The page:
From £8,896
Willing if modestly powered 1.2 is the probably the pick of Panda bunch

What is it?

It’s not the briskest engine, nor the most economical and it comes with the most conventional of the engine quartet offered in this third-generation Panda, but the 68bhp 1.2-litre four cylinder will be the cheapest model and is also probably the best all-rounder.

What’s it like?

It’s the smoothest spinning motor, has the most distant rev limit (6300rpm) and issues none of the Twinair’s thrummy vibrations nor the diesel’s admittedly distant rattle. True, the 1.2 misses the 1.3 Multijet’s torquey strength, but this is an engine whose soundtrack fades agreeably into the background.

Order the Panda in one of the more interesting cabin colour-ways and you have a pretty agreeable environment in which to travel, too. The dashboard’s wide, colour-coded perimeter, some subtly stylish instruments and a faux piano-black finish for the main switch control pack in the higher series versions all help you escape the fact that you’re aboard a modestly priced commuter car.

So does the Fiat’s refinement. It rides cobbles with unexpected pliancy and an impressive all-of-a-piece aura, the engine doesn’t shout and on the motorway both wind and road noise prove pleasingly distant. So the prospect of long distance trips should not prompt thoughts of the train. Strangely, the ride is sometimes less good at middling speeds than it is over battered urban Tarmac, the Panda’s wheels pattering slightly, and on the rain-slicked roads around Naples front end grip tended wash away like sand from an ocean-dipped seaside spade.

Surprisingly, ESP isn’t standard. But the Panda handles tidily enough, roll adequately countered despite its relative height and the steering responding with fair precision if little feel. All of which makes it modestly entertaining, and more than modestly comfortable. It’s a shame that the centre console carrying the handily high-mounted gearlever robs you of in-board kneeroom in an otherwise accommodating cockpit, but backbenchers will enjoy noticeably more room than in the previous Panda, and there’s a usefully enlarged boot besides.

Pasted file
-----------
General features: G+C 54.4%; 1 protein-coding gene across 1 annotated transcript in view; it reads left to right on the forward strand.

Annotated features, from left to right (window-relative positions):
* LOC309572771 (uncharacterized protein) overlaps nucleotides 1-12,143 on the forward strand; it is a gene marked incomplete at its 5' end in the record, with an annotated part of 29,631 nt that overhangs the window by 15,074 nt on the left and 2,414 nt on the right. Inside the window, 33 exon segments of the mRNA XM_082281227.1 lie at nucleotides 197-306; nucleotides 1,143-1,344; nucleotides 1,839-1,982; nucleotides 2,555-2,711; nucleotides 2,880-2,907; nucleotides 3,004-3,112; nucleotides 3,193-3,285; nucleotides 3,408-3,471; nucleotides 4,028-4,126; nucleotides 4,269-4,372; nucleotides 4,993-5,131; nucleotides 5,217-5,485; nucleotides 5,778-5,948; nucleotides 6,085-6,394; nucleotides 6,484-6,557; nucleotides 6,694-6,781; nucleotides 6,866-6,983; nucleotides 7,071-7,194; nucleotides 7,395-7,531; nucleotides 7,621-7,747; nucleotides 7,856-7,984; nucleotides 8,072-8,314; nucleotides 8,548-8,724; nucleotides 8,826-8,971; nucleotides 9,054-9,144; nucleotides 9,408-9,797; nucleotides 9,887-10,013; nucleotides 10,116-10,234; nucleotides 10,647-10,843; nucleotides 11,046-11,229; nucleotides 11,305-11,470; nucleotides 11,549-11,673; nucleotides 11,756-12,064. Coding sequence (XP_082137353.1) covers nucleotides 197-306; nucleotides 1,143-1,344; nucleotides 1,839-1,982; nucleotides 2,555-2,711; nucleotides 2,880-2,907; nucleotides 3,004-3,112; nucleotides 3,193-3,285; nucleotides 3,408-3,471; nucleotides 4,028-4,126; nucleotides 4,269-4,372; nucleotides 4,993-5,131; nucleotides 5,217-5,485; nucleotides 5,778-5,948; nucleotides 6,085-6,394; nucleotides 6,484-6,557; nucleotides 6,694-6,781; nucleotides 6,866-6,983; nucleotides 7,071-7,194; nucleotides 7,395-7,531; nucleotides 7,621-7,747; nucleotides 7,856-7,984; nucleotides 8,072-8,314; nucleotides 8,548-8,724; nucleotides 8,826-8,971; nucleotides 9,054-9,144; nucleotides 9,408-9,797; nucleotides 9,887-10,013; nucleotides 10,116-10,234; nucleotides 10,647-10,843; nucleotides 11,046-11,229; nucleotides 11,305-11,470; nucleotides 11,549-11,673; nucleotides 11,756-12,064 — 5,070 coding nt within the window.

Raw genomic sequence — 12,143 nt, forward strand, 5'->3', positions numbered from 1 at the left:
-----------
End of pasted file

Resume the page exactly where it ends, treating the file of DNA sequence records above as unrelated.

Should I buy one?

Yes. The Panda is a budget machine that’s more savoury than most, can be had with a neat TomTom sat nav pod and some attractive options. It’s certainly got all the appeal of the old Panda, and as such should prove one of the best options in the class.

Fiat Panda 1.2 Pop

Price: £8700 est; Top speed: 102mph; 0-62mph: 14.2sec; Economy: 54.3mpg; Co2: 120g/km; Kerbweight: 940kg; Engine: in-line four, petrol, 1242cc; Power: 68bhp at 5500rpm; Torque: 75lb ft at 3000rpm; Gearbox: 5spd manual

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Comments
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matsoc 11 February 2012

Re: Fiat Panda 1.2

Liammm wrote:
From what I can make out using the configurator and Google translate, the most basic version in Italy doesn't come with a radio as standard - only radio preparation. However I won't be surprised if the UK version will have one.

Back to basics I guess!

Yes, there radio is not standard on Pop trim here in Italy but I have to say the basic price of €10,200 is not bad, the older Panda, now named classic is on sale at €9,000. Probably the UK basic version will be different. I already tested all the Panda versions and I think a tad shorter gearing would have helped the 1.2 to feel brisk as the old model at city speeds but it is a fine car.

Anonymous 11 February 2012

Re: Fiat Panda 1.2

Just went on the Italian Fiat site and looked at the new Panda, (The UK one doesn't have it yet I don't think.) From what I can make out using the configurator and Google translate, the most basic version in Italy doesn't come with a radio as standard - only radio preparation. However I won't be surprised if the UK version will have one.

Back to basics I guess!

catnip 19 December 2011

Re: Fiat Panda 1.2

What is "faux piano-black finish"?

Do some cars have real piano-black finish? If so, what is it? Is it made of real pianos?

I thought it was all just shiny black plastic....

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